The Sentinel


Wednesday, February 20, 2019

JITC Letter from the Editor - February 2019

pedro-romero_1__1_.jpgDear JITC Readers,

In the February edition of the JITC Digest, there are four articles of note of which I would like to highlight. First, the article “EnanDIM - a novel family of L-nucleotide-protected TLR9 agonists for cancer immunotherapy,” by Kerstin Kapp et al. reports the development of EnanDIM® molecules, a novel family of chemically defined TLR9 agonists with the ability to activate the innate and adaptive immune systems and elicit potent anti-tumor responses without generating off-target effects. The described immunological features of EnanDIM® molecules in this study suggest the potential for combination with other immunotherapeutic approaches and prompts the need for further preclinical and clinical development.

Next, the research article, “Tumor microenvironment modulation enhances immunologic benefit of chemoradiotherapy,” by Aurelie Hanoteau et al. investigated clinically relevant in vivo models combining chemoradiotherapy (CRT) with two immunomodulatory drugs: cyclophosphamide (CTX) and L-n6-(1-iminoethyl)-lysine (L-NIL). Results demonstrated that alteration of the tumor immune microenvironment can render refractory tumors susceptible to CRT and suggests the potential for clinical translation of this approach.

Furthermore, the article, “Avelumab in patients with previously treated metastatic melanoma: phase 1b results from the JAVELIN Solid Tumor trial,” by Ulrich Keilholz et al. presents safety and efficacy data from previously treated patients with locally advanced or metastatic melanoma enrolled in the phase 1b, dose-expansion part of the JAVELIN Solid Tumor trial. Avelumab demonstrated durable responses and an acceptable safety profile, as well as encouraging efficacy for patients with PD-L1–positive tumors and those who had progressed after ipilimumab therapy.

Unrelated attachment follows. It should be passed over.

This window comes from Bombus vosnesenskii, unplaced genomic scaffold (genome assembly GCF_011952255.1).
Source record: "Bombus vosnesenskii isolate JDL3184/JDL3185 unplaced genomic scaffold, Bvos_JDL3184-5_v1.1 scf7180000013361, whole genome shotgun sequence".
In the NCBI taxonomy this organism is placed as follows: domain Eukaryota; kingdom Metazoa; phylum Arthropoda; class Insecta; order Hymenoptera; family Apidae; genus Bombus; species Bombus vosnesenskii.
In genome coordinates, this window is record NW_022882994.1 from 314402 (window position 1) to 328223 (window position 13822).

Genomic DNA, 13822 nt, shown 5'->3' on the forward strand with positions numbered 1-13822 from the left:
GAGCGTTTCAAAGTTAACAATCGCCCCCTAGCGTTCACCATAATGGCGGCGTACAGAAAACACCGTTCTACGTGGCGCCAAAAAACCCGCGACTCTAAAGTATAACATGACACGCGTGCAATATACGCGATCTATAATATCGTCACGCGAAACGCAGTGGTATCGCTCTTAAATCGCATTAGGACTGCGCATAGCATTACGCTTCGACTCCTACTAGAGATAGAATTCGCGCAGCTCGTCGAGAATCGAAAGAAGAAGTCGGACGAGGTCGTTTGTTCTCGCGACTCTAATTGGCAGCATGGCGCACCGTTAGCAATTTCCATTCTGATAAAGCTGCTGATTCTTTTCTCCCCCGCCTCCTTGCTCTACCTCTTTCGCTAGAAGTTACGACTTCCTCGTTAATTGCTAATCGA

Finally, Jana de Sostoa et al.’s article, “Targeting the tumor stroma with an oncolytic adenovirus secreting a fibroblast activation protein-targeted bispecific T-cell engager,” details a novel strategy to minimize the antiviral immune response needed to target cancer calls and fibroblast activation protein-alpha (FAP). By inserting a bispecific T-cell Engager (FBiTE) targeting FAP into the oncolytic adenovirus, ICOVIR15K, Sostoa’s group developed an FBiTE-armed adenovirus (ICO15K-FBiTE) shown to enhance viral spread and overall anti-tumor efficacy without increasing clinical toxicity. Similar results with a similar FAP-BiTE were reported by an Oxford-based group using the oncolytic group B adenovirus enadenotucirev (Freedman JD et al. Cancer Res Dec 15, 2018).

Additionally, I welcome you all to enjoy a new feature through SITC Connect where JITC editors share a monthly reading list of publications of interest elsewhere in the field that add value to what readers can find in JITC. Check out the first edition of “JITC’s Reading List” and stay tuned for new content from each month’s featured editor.

With best regards,

Pedro J. Romero, MD
Editor-in-Chief, Journal for ImmunoTherapy of Cancer

To view the entire February 2019 JITC Digest, please click here

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